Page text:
Tuesday, 15th June 2010
The part of Melita Street, in Valletta, between Republic Street and Strait Street is not the best of streets to negotiate, because of its gradient, on a good day. So with only a narrow passage and an aura of dust in the air, it is even less attractive.
I needed some things from the pet shop, so I made my way down the narrow path allowed to pedestrians. Coming out of the shop, on my way to Toni the Cobbler’s, I looked up because I heard a commotion.
There was a bottle-blonde lady, dressed in the tightest black clothes she could find (any tighter and she would have exploded), surrounded by a bevy of about 20 female dressed-to-kill followers and waving a file around as if to make sure no one invades her personal space. She was pontificating that they “had” to pass from there (where I was, pointing at me) because to add a stretch of Strait Street would make them late.
So she made a shooing motion with her hand at me, saying “Move back, move back, we have to pass quickly…” assuming that she would thus intimidate me into obedience, if not actual obeisance.
This when I was only a few inches away from the edge of the netting – that is, about five seconds away from leaving the way clear for them. I would not have done so, of course, even if she had said ‘please’. And her jaw actually dropped – apparently she is not used to having people ‘disobey’ her.
Alas, people who have some sort of authority often enough do not how to use it properly. They wield it like an axe rather than using it as a feather to stoke the good intentions of their followers.
But this attitude is not only the prerogative of short, fat, blondes with acolytes and places to go.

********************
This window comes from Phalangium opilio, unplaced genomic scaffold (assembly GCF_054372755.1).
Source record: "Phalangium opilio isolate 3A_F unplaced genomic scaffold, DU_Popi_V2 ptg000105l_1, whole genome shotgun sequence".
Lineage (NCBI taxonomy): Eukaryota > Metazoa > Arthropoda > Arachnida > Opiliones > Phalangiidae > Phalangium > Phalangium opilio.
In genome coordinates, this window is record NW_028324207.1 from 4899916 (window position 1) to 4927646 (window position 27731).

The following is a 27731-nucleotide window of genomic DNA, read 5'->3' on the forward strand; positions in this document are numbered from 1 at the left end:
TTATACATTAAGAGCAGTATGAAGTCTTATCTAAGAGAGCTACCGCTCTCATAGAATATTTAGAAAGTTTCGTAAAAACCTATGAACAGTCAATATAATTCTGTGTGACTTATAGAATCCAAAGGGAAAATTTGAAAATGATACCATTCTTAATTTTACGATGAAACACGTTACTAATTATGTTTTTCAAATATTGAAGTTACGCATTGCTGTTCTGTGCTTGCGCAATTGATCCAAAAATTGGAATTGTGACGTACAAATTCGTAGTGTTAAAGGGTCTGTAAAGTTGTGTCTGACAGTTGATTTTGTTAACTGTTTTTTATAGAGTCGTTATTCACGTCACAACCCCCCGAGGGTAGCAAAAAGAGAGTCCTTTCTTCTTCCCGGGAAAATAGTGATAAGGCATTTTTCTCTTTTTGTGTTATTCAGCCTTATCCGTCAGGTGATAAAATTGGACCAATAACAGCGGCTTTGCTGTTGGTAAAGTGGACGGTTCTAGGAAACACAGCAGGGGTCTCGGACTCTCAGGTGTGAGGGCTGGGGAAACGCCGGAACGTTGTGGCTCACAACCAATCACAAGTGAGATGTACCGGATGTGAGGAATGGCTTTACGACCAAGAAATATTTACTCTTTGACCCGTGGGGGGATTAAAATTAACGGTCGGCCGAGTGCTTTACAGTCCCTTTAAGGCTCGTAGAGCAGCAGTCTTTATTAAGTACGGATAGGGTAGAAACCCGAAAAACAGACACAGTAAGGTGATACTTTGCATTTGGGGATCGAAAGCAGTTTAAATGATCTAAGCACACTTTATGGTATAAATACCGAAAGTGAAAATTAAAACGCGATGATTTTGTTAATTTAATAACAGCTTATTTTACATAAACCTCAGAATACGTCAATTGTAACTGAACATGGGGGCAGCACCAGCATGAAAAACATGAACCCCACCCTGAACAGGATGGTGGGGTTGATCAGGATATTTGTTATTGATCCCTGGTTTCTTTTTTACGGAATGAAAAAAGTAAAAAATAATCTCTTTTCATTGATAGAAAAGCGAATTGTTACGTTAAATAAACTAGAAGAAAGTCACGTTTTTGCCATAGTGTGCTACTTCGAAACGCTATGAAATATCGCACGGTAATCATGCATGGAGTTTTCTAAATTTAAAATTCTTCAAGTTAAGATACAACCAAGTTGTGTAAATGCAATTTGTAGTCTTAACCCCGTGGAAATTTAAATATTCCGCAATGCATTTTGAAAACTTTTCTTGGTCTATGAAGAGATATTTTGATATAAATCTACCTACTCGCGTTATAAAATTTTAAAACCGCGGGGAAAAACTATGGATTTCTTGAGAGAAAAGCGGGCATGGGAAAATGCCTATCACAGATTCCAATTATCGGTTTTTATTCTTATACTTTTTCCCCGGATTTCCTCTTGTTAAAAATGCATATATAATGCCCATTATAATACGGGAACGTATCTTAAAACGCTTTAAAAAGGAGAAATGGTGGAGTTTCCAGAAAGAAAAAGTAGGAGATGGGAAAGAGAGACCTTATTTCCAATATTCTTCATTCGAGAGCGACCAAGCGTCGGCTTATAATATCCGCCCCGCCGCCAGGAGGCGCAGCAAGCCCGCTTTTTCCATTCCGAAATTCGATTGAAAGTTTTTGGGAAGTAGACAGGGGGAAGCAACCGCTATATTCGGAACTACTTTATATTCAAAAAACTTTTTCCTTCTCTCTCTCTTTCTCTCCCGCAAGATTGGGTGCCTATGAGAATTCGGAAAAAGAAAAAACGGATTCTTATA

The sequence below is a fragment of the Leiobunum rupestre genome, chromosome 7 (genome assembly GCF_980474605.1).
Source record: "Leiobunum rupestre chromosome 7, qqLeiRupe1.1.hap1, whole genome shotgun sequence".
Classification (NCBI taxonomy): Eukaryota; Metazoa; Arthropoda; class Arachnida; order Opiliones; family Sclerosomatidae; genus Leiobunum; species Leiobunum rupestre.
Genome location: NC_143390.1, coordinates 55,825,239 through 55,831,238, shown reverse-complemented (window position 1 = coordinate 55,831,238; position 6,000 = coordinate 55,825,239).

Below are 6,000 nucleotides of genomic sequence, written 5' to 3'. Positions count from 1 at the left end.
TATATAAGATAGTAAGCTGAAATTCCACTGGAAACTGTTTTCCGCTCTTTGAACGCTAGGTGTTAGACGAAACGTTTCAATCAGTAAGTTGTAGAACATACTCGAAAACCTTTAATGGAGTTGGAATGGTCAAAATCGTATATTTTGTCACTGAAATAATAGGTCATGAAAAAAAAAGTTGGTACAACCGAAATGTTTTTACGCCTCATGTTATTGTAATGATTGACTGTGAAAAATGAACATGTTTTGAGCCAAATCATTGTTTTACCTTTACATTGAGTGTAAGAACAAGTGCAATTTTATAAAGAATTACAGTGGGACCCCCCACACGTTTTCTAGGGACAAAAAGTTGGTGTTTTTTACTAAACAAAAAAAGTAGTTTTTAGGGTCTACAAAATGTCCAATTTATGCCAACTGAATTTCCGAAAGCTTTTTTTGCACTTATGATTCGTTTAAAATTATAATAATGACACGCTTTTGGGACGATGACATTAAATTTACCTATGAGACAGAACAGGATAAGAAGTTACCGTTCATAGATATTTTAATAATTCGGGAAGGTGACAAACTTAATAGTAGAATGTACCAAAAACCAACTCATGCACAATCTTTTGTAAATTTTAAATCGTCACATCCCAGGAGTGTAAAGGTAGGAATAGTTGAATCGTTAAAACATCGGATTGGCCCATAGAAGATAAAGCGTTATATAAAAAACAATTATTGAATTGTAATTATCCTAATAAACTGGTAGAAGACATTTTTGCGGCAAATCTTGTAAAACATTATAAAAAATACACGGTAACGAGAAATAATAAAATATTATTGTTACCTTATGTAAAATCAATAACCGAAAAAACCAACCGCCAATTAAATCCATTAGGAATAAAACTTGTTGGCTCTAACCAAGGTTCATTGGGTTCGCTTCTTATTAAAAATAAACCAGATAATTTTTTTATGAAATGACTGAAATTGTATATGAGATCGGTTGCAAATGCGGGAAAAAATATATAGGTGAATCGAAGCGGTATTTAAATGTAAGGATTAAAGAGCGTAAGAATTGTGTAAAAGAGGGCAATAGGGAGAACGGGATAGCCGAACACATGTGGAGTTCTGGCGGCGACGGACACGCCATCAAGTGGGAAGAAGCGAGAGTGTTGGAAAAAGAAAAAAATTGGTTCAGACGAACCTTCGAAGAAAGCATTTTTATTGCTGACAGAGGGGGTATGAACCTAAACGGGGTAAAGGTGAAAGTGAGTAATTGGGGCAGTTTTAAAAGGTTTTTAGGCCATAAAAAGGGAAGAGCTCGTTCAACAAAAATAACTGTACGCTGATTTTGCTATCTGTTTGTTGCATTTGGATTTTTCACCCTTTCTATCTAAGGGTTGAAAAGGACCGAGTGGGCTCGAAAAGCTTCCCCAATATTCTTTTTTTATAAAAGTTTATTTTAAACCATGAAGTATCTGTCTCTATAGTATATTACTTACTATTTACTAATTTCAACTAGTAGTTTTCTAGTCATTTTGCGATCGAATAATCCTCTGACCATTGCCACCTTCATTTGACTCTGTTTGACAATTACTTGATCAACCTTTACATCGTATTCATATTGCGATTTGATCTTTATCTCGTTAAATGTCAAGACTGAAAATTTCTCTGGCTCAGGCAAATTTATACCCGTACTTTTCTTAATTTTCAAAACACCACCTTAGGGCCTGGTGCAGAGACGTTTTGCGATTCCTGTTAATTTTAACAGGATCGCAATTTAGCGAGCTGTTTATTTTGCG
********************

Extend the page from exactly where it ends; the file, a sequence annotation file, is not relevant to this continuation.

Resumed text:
Take the assistants of clothes shops (I refuse to call some of them boutiques). One “name” place was offering a reduction on tops and jeans. So I walked in, picked a couple of either for my daughter, and walked up to the cash desk to pay for them. “These will never fit you!” the stick-insect assistant said. “Of course you’re right; so you may as well keep them,” I said, turning on my heels and walking out of the shop.
In another shop, my friend was treated even worse. She’s a lovely, fashionable young lady with great taste, and while it would be stretching a point to call her thin, she is quite lean. She was looking for summer dresses displayed on hangers along a rack. She felt a tap on her shoulder, and the salesgirl was speaking to her, face turned towards the direction her other had was pointing.
“Clothes for fat people are on that side…” she said. And I don’t blame my friend for walking out there and then.
Not all rudeness comes with words. Some of it is implied in actions. Take a shopkeeper who has lost a lot of customers because she thinks she’s doing a favour to people who shop at her outlet.
One day, I needed just a couple of things, and presented a €20 to pay for them. “Oh, no,” she said, “give me the exact change as you’d take all my coins otherwise.” So I upturned my purse on the counter, and began choosing coins to make the exact amount. She actually pushed my fingers away and began counting them out herself – there were no other customers in the shop, so there wasn’t anyone else who needed the space for purchases. Needless to say, that is the last time I bought anything from her.
Then there are the left-handed compliments that are meant as insults. “You daughter is really pretty; but she looks like you!” my friend was told. In fact, her daughter is the spitting image of her husband, down to asymmetrical eyebrows and a gap between the front teeth.
There are the experts who, in their enthusiasm to show how true it is that they know it all and then some, will not hesitate to hurt a person. An example of this is an after-dinner conversation in which people were talking about siblings. This particular incident happened just weeks after my only sister had died – and perhaps that is why it hurt so much.
It was a meal between friends, and someone said it was awful to have to share a bedroom and a bathroom. I said “I wish I still could…” and this person turned to me and said “What do you know, you only ever had one sister, I have four…”
I have always tried to make “Do As You Would Be Done By” my motto. I hope others would give it a passing nod, too, sometimes, when they are tempted to be rude to the rest of us.